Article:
“I Am Silver”

Foxy Production
2 East Broadway, 200
June 26, 2016–July 29, 2016

Justin Vivian Bond, My Barbie Coloring Book, 2014, watercolor on archival paper, 14 1/2 x 11 1/2''.

The lovely and occasionally creepy figurative paintings by six intriguing artists take shade beneath the curatorial parasol of a Sylvia Plath poem. “I Am Silver,” the show’s title, is borrowed from the first line of “Mirror,” in which the poet assumes the titular object’s dispassionate voice. With sly, mounting despair, she/it narrates the waning of a woman’s desirability. Beauty and its cruel, ridiculous genderedness might be the metasubject here. In Plath’s tradition, the works on view mourn, satirize, cheapen, or resent beauty, or make it horrifying, without utterly eradicating it.

Chelsea Culprit’s Watermelon Crawl, 2016, is a funny, unsettling iteration of art-class Surrealism in a punchy Lisa Frank palette. Lavender lips hover on a damaged canvas while a disembodied arm boasts a watermelon-patterned, bubble-fingered hand opposite a green talon. Kiki Kogelnik contributes an exhilarating monster-woman in Untitled, ca. 1972. She’s got bedroom eyes and a pinup pout, but her face is striped in candy colors, with crimson spines sprouting from a head of helmet hair. Becky Kolsrud’s girls are phantoms—her druggy, Kilimnikesque faces peer wistfully though lattices. Justin Vivian Bond’s meticulous diptychs are full of mysterious longing: Bond pairs self-portraits with reverential homages to the iconic Estee Lauder model Karen Graham, both of them styled identically. Sojourner Truth Parsons presents a cool, grubby take on Matisse’s buoyant compositions in the forbiddingly titled The same rope that pulls you will hang you his and hers edition I, 2016. An angular bright-pink nude floats in a collaged environment, with a wonderfully nonchalant, dingy daub-y white poodle in the foreground. Anna Glantz dramatizes another common thread—the mirror as hallucinatory springboard. Her painted pastiches—sci-fi scenarios suggesting time travel and other worlds—are more views through the looking glass than renderings or distortions of its reflections.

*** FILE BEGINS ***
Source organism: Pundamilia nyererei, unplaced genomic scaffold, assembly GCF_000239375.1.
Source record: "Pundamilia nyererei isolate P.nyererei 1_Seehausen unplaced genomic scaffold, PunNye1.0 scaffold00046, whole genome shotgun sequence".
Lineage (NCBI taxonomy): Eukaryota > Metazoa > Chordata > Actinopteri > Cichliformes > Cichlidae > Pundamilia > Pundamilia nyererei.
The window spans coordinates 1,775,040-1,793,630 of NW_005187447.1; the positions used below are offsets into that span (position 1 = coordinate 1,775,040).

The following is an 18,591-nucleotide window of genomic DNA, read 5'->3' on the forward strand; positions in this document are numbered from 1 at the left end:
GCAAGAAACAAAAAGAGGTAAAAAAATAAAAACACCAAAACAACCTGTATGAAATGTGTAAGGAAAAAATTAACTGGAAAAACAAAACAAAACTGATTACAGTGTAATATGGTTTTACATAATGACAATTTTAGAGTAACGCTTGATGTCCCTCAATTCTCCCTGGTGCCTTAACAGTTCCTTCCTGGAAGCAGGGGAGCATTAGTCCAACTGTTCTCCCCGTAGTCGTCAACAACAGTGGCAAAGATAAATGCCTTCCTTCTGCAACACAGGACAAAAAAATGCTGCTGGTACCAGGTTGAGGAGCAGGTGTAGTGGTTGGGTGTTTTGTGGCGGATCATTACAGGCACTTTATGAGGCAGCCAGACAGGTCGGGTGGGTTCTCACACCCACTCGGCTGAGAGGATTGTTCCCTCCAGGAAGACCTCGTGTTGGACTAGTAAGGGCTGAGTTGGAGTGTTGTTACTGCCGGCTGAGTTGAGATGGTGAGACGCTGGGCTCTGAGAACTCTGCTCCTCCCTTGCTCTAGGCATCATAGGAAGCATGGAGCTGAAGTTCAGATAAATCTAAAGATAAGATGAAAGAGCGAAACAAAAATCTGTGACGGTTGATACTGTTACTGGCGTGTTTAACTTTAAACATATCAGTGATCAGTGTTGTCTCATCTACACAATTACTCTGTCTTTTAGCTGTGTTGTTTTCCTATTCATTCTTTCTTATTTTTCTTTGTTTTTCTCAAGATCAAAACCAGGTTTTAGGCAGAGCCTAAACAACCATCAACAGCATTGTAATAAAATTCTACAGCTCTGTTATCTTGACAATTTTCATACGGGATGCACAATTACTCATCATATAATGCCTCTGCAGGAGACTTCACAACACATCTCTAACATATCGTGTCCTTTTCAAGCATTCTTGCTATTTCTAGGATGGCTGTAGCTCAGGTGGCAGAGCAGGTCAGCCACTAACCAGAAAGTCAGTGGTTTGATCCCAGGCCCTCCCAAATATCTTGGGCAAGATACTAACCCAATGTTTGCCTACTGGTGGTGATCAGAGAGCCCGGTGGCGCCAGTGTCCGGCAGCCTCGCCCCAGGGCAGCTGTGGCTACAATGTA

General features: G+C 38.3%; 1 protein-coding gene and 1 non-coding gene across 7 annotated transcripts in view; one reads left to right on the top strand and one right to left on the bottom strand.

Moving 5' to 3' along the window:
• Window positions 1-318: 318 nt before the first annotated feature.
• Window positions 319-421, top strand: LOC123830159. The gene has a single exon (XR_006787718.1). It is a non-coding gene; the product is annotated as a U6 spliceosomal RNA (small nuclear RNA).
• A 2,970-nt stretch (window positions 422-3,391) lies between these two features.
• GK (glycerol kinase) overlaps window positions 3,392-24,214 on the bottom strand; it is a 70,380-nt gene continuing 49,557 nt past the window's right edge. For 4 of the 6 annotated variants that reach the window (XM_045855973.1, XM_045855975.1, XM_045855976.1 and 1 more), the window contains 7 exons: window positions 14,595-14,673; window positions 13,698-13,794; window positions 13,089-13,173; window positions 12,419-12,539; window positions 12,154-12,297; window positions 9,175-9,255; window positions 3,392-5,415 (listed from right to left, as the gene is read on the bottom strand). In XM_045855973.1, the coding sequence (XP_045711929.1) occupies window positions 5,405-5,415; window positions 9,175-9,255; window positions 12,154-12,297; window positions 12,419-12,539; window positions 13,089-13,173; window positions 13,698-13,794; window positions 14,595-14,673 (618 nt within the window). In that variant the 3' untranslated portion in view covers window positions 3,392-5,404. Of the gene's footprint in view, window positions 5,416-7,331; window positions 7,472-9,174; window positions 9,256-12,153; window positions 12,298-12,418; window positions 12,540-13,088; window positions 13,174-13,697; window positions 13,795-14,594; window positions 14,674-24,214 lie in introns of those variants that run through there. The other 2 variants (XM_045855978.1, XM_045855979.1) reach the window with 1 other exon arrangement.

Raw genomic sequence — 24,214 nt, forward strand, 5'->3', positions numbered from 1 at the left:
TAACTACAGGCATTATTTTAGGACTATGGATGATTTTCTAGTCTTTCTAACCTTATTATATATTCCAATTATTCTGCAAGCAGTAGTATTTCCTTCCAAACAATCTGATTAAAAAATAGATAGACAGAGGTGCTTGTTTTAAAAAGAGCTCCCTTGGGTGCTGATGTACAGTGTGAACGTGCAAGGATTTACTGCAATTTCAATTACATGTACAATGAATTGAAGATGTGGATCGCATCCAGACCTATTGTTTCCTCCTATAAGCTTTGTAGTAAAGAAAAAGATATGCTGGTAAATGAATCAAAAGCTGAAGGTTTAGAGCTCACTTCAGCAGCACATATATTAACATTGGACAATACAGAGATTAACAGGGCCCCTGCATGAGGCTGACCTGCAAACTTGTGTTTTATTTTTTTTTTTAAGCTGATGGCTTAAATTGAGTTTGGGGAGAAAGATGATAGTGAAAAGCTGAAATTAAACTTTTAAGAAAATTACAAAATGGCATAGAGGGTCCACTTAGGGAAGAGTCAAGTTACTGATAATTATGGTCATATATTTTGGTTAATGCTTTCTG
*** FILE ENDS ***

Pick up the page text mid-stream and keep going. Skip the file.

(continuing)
Johanna Fateman